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I'm making a setting where there's a large cultural importance placed on whether you're a divine or arcane caster. I was wondering if detect magic (or any other plausible and simple method) could determine whether the caster in question is divine or arcane without them having cast a spell first.

I'm building the setting for 5e, but I don't think the spell has changed between editions.

An in-world clarification: Imagine an arcane university where divine spellcasters would not be allowed to enter. All spellcasters are met at the door by the porter, who is expected to work out what kind of caster they are. How do you spot a disguised cleric?

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For the duration, you sense the presence of magic within 30 feet of you. If you sense magic in this way, you can use your action to see a faint aura around any visible creature or object in the area that bears magic, and you learn its school of magic, if any.

Detect Magic detects the presence of magical objects, magical creatures, and anything with an ongoing magical effect on it. It does not detect a caster simply by virtue of them being a caster. Even if the caster was in the middle of casting a spell it's unclear whether they could be detected using Detect Magic.

Similarly, Detect Magic can determine what school of magic a magical effect comes from, but it says nothing about differentiating between arcane and divine. If it could, it would raise further questions, like 'Can Detect Magic determine the difference between a spell cast by a Bard and one cast by a Wizard.' and so forth.

To test whether a caster is arcane or divine is extremely difficult. You could easily introduce a test to check whether someone is a Wizard, for example, by asking them to scribe a scroll into their spellbook and then cast it. However, numerous methods to gain spells from another class exist, like the Magic Initiate feat, or the Knowledge domain, so just asking them to cast an arcane spell wouldn't prove anything.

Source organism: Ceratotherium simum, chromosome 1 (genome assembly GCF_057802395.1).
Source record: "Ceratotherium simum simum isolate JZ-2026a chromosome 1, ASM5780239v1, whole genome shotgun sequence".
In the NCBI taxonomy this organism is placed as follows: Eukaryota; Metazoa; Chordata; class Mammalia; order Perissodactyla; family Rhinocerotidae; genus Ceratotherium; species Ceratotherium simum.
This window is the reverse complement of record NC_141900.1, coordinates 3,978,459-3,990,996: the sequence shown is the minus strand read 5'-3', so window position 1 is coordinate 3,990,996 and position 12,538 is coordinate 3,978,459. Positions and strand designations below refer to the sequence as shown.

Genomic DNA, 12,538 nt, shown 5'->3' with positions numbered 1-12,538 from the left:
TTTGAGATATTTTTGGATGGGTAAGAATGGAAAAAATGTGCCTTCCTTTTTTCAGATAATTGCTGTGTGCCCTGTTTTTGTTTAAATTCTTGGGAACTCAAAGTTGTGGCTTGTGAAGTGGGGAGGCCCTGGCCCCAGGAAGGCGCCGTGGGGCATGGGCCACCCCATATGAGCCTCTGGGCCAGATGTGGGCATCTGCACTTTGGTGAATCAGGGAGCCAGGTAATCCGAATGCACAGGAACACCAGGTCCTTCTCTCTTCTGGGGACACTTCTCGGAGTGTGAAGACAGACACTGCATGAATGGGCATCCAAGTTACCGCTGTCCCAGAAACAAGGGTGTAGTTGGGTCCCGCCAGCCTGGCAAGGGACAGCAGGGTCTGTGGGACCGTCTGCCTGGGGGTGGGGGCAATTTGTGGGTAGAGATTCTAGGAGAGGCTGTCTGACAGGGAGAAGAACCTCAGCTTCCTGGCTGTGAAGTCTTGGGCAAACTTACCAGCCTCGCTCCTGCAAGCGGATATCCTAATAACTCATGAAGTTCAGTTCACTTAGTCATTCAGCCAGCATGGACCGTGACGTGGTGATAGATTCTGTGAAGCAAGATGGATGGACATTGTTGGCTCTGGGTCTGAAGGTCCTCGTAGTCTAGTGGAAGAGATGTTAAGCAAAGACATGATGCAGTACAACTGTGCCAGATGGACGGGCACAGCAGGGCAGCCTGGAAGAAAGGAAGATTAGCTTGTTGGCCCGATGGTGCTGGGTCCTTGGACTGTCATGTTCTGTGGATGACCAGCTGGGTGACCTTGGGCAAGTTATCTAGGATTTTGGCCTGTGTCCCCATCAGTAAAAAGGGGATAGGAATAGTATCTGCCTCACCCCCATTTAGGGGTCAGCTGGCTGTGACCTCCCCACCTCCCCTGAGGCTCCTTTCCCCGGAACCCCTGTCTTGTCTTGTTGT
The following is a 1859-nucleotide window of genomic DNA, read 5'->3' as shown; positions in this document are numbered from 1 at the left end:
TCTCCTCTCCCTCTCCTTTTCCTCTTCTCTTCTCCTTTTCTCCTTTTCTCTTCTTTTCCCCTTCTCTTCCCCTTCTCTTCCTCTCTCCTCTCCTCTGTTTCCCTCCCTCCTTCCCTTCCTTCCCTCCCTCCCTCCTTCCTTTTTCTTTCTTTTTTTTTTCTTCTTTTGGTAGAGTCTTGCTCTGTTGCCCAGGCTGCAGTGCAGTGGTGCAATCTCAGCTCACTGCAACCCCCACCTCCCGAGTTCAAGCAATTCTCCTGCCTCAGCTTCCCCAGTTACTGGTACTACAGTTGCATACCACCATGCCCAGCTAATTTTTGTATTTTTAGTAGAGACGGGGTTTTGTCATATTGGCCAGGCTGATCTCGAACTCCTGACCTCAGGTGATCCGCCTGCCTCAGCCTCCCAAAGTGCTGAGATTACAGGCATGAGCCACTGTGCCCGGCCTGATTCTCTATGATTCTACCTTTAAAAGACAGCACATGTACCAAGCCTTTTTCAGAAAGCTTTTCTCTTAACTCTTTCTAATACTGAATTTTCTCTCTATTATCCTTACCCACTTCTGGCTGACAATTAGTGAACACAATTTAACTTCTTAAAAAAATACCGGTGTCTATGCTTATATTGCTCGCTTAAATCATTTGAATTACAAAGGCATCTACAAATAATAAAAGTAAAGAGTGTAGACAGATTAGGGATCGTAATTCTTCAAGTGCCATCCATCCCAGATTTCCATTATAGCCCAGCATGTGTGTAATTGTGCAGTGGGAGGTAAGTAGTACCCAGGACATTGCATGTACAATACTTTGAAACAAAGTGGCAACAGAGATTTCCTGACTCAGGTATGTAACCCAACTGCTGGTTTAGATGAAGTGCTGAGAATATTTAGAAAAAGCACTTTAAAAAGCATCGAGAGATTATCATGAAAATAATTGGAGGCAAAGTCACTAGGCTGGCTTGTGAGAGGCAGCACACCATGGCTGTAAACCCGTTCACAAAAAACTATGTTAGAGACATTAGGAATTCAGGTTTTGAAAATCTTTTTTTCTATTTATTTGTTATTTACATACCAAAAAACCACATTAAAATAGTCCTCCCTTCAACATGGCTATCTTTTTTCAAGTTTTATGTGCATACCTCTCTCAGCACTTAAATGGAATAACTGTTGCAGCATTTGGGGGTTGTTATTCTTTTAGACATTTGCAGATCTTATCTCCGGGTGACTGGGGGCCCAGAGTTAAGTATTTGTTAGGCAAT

On the other hand, you're the DM, and it's your setting. You can just give the university a 'Threshold of Detect Arcane/Divine" without having to mechanically back it up. It's perfectly reasonable for a large group of powerful spellcasters with time on their hands to have created something like this, especially in a universe where there are Divination spells that can give you the answers to arbitrary questions.

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  • \$\begingroup\$ "...and you learn its school of magic, if any." My table usually just treats Divine as it's own school, but one that arcane casters don't know much about. Vaguely, they get a reading for energies they don't understand/can't manipulate. (Unless they have levels in a Divine class.) \$\endgroup\$ – Jason_c_o Nov 27 '14 at 12:07
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    \$\begingroup\$ One could also add custom spells in the mix. Casters and especially arcanists are known to develop their own modified spells so there's nothing preventing you from having a higher level spell like "Analyze Magic Aura" in your table. \$\endgroup\$ – Eldebryn Feb 24 '15 at 18:16